Talk of IoT and remote control of vehicle fleets often turns to autonomous vehicles. In an urban environment, driverless taxis, in particular, have a certain appeal, offering a potential compromise between providing a higher level of citizen safety with reducing the number of individual vehicles in city centers. But many analysts suggest that this is still quite some way off.
A return to normality, or something more?
Whether we see autonomous vehicles in our cities soon or not, the common consensus is that some form of innovation is required. Where that comes from, however, is a matter of debate. One option would be joint public and private partnerships to bring the latest technology to bear, but Huang was unconvinced.
“You’re going to definitely see less public-private partnerships just because innovation offices right now don’t have the money,” she warns. “Innovation offices at cities are often the first ones to get their funding cut because when you have people dying and being sick, innovation takes the last stand in the variety of things you have to provide in your civic community.”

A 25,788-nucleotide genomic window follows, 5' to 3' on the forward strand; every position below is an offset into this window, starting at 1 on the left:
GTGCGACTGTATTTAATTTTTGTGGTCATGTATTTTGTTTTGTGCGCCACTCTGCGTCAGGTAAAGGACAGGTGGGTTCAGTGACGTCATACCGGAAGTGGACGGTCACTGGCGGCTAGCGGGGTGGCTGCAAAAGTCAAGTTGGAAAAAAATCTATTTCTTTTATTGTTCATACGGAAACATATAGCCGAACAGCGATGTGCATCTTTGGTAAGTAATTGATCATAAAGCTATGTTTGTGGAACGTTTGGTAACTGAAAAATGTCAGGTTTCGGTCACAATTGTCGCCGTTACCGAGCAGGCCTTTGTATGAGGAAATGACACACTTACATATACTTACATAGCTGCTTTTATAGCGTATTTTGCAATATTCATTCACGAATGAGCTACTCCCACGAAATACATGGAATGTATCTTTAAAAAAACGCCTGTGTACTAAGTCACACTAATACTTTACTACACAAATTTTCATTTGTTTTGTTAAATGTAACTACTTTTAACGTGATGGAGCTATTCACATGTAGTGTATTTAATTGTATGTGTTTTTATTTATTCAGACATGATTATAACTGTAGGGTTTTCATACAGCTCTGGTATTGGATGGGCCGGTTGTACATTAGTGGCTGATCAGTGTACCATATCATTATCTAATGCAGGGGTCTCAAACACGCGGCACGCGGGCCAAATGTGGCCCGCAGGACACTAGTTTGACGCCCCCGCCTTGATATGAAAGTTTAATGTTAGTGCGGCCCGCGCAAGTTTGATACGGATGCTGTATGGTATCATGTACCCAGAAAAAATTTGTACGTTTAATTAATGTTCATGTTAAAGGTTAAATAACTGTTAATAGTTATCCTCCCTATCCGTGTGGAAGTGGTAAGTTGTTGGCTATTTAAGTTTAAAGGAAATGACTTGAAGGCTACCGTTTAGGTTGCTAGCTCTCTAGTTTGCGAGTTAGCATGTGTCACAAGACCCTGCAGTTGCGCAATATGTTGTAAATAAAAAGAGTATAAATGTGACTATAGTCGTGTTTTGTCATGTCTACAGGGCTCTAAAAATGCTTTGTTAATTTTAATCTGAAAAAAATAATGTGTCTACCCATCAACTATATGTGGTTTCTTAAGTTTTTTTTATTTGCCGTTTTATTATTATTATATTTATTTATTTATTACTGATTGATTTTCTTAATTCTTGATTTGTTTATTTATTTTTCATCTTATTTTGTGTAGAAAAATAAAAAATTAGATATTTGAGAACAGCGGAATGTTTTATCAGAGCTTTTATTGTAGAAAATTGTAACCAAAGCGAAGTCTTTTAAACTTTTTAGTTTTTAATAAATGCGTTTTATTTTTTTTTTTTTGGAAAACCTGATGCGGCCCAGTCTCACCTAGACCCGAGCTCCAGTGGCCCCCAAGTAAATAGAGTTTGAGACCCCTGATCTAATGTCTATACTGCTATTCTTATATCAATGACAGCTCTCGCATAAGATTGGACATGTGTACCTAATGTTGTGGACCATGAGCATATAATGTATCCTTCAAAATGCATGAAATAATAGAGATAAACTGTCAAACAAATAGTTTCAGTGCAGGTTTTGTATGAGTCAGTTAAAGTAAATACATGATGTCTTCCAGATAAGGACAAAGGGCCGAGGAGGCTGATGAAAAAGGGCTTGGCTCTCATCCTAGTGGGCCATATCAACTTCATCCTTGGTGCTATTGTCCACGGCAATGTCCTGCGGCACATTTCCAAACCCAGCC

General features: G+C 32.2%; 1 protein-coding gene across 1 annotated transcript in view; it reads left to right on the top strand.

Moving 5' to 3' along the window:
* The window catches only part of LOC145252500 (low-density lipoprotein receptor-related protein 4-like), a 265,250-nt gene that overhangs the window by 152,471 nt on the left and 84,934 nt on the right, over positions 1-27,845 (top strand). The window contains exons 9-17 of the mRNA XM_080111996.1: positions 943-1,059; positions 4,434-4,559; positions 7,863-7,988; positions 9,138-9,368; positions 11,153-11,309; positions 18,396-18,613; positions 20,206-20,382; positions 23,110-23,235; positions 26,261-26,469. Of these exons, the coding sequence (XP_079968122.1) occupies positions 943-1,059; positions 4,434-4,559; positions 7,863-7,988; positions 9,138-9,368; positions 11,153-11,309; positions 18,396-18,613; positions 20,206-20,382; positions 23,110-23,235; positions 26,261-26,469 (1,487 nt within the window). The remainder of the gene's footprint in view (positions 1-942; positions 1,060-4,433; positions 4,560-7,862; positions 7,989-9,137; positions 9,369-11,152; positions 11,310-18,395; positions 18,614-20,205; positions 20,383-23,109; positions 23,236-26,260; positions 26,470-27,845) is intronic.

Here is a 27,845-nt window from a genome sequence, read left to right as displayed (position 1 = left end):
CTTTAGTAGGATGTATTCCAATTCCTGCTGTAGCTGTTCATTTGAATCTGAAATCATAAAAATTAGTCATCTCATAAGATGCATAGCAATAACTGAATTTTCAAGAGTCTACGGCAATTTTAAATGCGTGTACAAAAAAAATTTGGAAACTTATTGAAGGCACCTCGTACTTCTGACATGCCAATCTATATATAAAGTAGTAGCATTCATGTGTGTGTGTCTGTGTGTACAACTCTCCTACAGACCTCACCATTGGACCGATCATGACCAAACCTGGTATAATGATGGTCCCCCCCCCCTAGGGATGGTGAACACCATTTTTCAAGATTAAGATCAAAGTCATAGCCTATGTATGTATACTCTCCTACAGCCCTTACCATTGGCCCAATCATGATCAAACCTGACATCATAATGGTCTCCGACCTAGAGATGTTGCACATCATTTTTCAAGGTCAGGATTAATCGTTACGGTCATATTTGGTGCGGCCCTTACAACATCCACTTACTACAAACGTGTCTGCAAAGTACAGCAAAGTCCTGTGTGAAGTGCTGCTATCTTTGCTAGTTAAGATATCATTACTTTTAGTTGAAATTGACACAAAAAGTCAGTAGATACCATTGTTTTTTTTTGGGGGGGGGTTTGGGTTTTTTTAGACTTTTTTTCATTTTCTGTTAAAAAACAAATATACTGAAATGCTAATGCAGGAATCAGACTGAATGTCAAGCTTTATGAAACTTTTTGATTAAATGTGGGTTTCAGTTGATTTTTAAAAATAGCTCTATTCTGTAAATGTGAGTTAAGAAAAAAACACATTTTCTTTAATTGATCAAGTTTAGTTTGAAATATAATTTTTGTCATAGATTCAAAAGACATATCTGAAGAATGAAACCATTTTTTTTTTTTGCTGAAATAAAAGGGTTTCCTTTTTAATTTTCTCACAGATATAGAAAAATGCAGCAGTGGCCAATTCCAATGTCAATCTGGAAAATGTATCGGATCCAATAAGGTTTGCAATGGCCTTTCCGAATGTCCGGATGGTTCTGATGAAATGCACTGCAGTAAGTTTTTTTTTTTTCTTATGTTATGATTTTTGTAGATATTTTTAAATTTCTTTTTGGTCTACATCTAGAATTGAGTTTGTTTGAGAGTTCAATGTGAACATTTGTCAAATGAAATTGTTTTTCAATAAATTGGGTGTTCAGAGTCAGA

What, then, does the future of public transport and mobility hold? An article on the University of Manchester’s Policy@Manchester blog notes that trying to predict what will happen to urban transport post-COVID remains a challenge without a vaccine.
However, for the likes of Huang and Harris, there is an opportunity to reset, rather than simply wait to return to normal. For the former, while “it’s too early to predict… the hope is that people will start using their bikes more, start using micro-mobility solutions, and once they become more experienced and this is a normalized part of their daily commute, those types of more sustainable mobility options will preserve even post-COVID lockdowns.”
Or, as Harris asked on the webinar, “Do we want to get back to normal or do we want to be visionary?”
Will homeworking have a long-term impact on the development of autonomous vehicles, micro-mobility and ridesharing? Listen to the Orange Silicon Valley webinar: Next Normal: Transportation and Mobility.